The effects of the economy before and after the onset of COVID-19 have forced many newsrooms around the world to close, and many journalists to lose their jobs. Zimbabwe is no exception.
Every year, too, many new young journalists graduate and enter the already tight media job market in the country. As they do so, they are finding ways to make a living, from freelancing to innovative alternatives.
Freelancing is one of the most common, yet competitive, ways that journalists can earn a living.
Farai Shawn Matiashe, a Zimbabwean freelancer, whose articles have appeared in Al Jazeera English, Thomson Reuters Foundation, The Africa Report, among other publications, said that freelancing requires hustle.
“It’s tough to survive as a freelance journalist. Media houses are no longer commissioning pieces as they used to. Perhaps it’s because of the pandemic. It’s a hustle,” Matiashe said. “Freelancing is a business — it must be managed well. There is a need to invest in the freelance business, in equipment and even capacity building.”
For Ray Mwareya, freelancing is a full-time job. He works 9 hours a day, doing research, making phone calls, traveling, conducting interviews, writing and editing.
He earns between US$3,000 and US$6,000 per month, mainly from European and American publications. “The trick to successful pitching lies in aggressively pitching editors, and getting rejected, and pitching again like a madman,” he said.
Finding opportunities on platforms and social media
“I normally get new assignments through international workshops and trainings I attend where I meet editors and senior reporters. Platforms such as the Global Investigative Journalism Network, the International Journalists’ Network and Opportunity Desk from Nigeria share great opportunities,” said Matiashe.
Mwareya also gets freelance opportunities on social media. “I have built a solid online and personal relationship with editors. But, my biggest source of freelance work is Twitter channels like Writers of Color, which I follow daily to check the latest freelance calls for pitches.”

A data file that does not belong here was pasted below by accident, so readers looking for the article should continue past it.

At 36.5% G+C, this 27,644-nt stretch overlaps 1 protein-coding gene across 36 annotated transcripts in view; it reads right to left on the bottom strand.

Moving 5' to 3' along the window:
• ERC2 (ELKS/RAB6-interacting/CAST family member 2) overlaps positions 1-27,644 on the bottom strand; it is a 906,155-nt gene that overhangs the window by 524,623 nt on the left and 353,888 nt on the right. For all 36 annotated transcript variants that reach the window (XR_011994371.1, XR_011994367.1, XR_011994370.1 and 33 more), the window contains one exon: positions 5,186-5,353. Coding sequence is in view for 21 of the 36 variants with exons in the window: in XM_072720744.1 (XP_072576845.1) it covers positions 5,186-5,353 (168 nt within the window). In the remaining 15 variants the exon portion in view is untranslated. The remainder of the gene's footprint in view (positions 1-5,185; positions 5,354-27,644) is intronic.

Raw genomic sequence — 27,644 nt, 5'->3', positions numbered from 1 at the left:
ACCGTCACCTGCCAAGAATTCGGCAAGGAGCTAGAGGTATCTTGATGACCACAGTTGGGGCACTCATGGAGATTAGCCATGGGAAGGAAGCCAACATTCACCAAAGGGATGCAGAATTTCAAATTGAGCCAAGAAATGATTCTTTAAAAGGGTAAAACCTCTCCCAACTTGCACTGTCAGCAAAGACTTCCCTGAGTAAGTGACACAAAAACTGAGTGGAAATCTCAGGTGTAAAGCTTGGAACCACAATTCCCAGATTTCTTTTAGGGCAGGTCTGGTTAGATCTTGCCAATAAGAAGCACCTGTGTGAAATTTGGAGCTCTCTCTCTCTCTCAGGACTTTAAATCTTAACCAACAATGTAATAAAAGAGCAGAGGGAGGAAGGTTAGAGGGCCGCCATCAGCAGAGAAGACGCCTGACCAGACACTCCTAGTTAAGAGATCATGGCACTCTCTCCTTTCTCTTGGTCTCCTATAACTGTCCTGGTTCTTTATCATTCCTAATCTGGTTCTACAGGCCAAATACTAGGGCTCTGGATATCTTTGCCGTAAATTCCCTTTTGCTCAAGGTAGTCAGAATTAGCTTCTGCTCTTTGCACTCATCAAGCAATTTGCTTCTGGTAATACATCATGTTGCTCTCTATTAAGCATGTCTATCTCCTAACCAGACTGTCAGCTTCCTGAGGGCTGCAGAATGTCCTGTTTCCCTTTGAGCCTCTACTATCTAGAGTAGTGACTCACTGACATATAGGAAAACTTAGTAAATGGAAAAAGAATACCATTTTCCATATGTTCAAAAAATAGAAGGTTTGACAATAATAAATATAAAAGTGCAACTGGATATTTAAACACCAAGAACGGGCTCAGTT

The Zimbabwean economic and political environment presents many avenues for investigation. Various publications and organizations often call out for funded investigative reportage.
The News Hawks, an independent online publication, comprising veteran investigative journalists has presented itself, for example, as a robust investigative news outlet in the country — but still, more is welcome. “Zimbabwe's leading digital platform for investigative and breaking news. We're on the prowl,” the News Hawks Facebook page says.
Other writers like Matiashe have carried out assignments, using funding from different organizations to embark on environmental reporting gigs.
WhatsApp News platforms
Other journalists are leveraging WhatsApp. The increased penetration of the messaging app in the country has offered news publishers a different avenue to regularly update their readers, as well as sell advertising space. WhatsApp’s increased popularity is occurring in a country that has had just one state-run TV station since it gained independence in 1980.
Although the country has more radio stations, they are often shrouded in controversy, with licenses allegedly being awarded to political cronies and associates. Radio licenses are difficult to acquire and, like other nations, newspaper circulation figures are dwindling.
The news outlet Nhau, for instance, operates more than 700 WhatsApp groups to reach users with their reporting, with advertisers charged a fee to place commercials in the groups. “We use technology to bring you your favorite media content via WhatsApp,” Nhau explains on its Facebook page.